In insurance, additional interest and additional insured are among the more commonly misunderstood terms. Most people often use them interchangeably, although they refer to entirely different parties.
It’s important that you know the difference between an additional interest and an additional insured to avoid adding the wrong one to your insurance policy.
So, we looked at what each term means to help you differentiate between them and put it here in this post.
Read along to find out their differences.
What Is An Additional Interest?
An additional interest is a third party (individual or entity) who has a vested “interest” in the property, item, or service being insured without actual ownership of it.
An additional interest is sometimes referred to as a party of interest or an interested party. This is usually an entity like a bank or a lender who wants to be kept up to date about the property’s insurance state and how it is being protected. This means the third-party benefits from knowing that there’s an insurance policy in place but does not need the coverage.
Typically, additional interests in insurance policies are notified when there are changes to the policy. For example, the party must be informed on changes such as policy cancellations, renewals, lapses in coverage, or failure to renew a policy.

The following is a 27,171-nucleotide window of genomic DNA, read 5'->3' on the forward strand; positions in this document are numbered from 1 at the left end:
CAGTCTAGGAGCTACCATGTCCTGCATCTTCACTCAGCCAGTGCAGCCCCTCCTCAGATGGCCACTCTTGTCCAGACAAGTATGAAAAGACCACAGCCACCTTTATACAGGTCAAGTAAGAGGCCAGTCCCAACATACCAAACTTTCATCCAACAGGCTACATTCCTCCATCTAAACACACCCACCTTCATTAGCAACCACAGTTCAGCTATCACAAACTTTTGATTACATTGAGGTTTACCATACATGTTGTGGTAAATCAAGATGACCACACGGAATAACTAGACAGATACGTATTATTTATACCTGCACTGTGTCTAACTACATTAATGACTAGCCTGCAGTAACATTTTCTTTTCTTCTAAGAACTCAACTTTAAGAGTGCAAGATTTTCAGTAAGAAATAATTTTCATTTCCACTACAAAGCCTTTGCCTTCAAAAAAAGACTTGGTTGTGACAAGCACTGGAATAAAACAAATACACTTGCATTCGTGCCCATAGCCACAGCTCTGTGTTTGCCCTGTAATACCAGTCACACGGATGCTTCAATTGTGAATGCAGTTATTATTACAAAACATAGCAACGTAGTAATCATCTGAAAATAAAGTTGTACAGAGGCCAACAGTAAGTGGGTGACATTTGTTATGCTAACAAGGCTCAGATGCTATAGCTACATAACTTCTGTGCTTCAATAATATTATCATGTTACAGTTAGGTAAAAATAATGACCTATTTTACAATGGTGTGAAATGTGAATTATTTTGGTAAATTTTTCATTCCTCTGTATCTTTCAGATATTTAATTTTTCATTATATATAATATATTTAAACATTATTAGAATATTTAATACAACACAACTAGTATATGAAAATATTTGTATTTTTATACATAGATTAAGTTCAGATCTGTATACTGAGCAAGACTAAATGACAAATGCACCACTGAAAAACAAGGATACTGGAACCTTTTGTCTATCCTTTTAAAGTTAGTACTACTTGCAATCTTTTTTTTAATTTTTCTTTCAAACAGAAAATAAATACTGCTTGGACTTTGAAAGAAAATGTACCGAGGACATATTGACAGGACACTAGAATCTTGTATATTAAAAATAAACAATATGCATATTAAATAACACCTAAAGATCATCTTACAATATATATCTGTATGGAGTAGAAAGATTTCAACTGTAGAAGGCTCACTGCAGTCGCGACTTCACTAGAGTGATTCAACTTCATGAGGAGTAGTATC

Note that adding additional interest to your insurance policy does not increase your premium rates.
What Is An Additional Insured?
An additional insured in insurance is used to refer to a third party (individual or entity) that is added to a particular insurance policy through an endorsement. This means an additional insured party holds partial ownership of (or has an interest in) what’s being insured.
Anyone with partial ownership of (or interest in) the policy must be listed on your policy. Usually, this is done through an endorsement.
You will find any additional insured parties listed on your policy’s declarations page.
When your policy names a party as an additional insured, the party is afforded insurance protection under your policy and has the right to make claims on the policy.
Unlike in additional interest, adding an additional insured to your policy often results in a small increase in your premium rates. Insurers deem additional insured as additional risks because of their ownership of the policy and right to make a claim.